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I want to take lines of text from a .txt file and copy it to the bottom of an existing word doc. i have something that does this from one text file to another but the overall goal is to copy it to the bottom of a word document for a report.

I am using python 2.6 and currently have

with open('Error.txt', 'w') as f1:
    for line in open('2_axis_histogram.txt'):
        if line.startswith('Error'):
            f1.write(line)
        else:
            f1.write("No Error ")
    f1.close()

I have no idea about how i could then transfer this to word.

Also, when there is no error and the else condition is used, it prints out the "No Error" loads of times whereas i just need it to print that statement once.

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Have you checked Google? Google lead me here: stackoverflow.com/questions/1035183/… which, while a slightly different question, it offers the answer to yours. –  Pete Jul 8 '13 at 13:27
    
'write' only happens once it prints it out multiple times because it's happening for each line. Also, you're closing your file mid-stream...and you don't need to close when you use 'with' –  Crisfole Jul 8 '13 at 13:30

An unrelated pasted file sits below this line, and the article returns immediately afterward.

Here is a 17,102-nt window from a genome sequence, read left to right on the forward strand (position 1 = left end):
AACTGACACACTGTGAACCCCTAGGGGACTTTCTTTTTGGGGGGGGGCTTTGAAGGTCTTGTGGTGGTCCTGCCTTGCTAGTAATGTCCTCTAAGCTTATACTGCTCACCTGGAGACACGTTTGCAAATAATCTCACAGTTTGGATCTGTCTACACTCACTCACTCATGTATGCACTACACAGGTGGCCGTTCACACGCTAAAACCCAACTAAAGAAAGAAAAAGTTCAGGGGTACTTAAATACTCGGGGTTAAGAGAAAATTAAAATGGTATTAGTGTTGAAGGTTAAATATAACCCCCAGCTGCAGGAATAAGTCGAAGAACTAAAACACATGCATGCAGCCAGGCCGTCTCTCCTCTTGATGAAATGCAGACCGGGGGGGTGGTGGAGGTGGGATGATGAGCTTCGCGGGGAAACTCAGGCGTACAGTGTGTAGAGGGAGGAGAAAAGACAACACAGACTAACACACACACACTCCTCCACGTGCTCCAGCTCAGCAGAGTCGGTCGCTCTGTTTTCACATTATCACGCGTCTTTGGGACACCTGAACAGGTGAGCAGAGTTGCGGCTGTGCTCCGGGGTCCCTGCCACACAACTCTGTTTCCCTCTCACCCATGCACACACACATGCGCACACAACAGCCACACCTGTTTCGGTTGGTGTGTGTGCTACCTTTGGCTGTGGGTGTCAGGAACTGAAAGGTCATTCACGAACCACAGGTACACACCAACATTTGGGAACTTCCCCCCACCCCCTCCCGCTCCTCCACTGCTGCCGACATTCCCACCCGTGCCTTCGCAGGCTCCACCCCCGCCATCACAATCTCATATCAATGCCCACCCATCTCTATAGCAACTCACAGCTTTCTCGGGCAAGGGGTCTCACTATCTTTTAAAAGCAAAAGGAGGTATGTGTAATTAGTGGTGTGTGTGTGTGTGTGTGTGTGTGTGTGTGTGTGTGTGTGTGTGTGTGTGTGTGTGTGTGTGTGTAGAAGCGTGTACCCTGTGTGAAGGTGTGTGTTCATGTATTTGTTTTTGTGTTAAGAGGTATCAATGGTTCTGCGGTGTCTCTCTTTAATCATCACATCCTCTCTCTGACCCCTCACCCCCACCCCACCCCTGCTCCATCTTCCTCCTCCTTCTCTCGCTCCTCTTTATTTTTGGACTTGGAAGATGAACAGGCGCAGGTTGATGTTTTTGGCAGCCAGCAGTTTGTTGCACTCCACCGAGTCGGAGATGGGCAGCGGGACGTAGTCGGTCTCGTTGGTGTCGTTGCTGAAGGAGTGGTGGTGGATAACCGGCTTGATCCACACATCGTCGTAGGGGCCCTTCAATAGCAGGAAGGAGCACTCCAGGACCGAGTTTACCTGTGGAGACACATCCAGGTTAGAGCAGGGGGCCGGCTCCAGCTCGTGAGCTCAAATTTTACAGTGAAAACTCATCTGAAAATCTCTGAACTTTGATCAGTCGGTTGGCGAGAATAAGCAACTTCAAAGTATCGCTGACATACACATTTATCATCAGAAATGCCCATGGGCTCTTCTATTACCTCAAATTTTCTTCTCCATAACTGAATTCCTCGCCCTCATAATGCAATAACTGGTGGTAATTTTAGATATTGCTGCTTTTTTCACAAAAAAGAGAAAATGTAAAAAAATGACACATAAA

1  
Note, use 4 spaces for tabs when writing python. –  Crisfole Jul 8 '13 at 13:31

3 Answers 3

first question : use Google, or StackOverflow search : Reading/Writing MS Word files in Python

second question : get your ´No Error´ display out of the loop...

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You should look into https://github.com/mikemaccana/python-docx

This is a module that creates, reads and writes Microsoft Office Word 2007 docx files.

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i have tried intsalling the module but no joy it says cant fine the docx module but i can see it any ideas> –  manish449 Jul 8 '13 at 13:56

To get rid of the extraneous "No Error" messages, put the else statement into the for loop, not the if because the latter is checked on every line:

with open('Error.txt', 'w') as f1:
    for line in open('2_axis_histogram.txt'):
        if line.startswith('Error'):
            f1.write(line)
            break            # Exit the for loop, bypassing the else statement
    else:                    # Only executed if the for loop finishes
        f1.write("No Error ")           

Also, no need to close f1 - the with statement already is taking care of that for you.

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+½ for a good answer to half the question. –  martineau Jul 8 '13 at 13:35
    
@martineau: There are already answers that handle the other part - I don't like redundancy much. Well, that's what I get for answering a double question :) –  Tim Pietzcker Jul 8 '13 at 13:37
    
thanks that works –  manish449 Jul 8 '13 at 13:38

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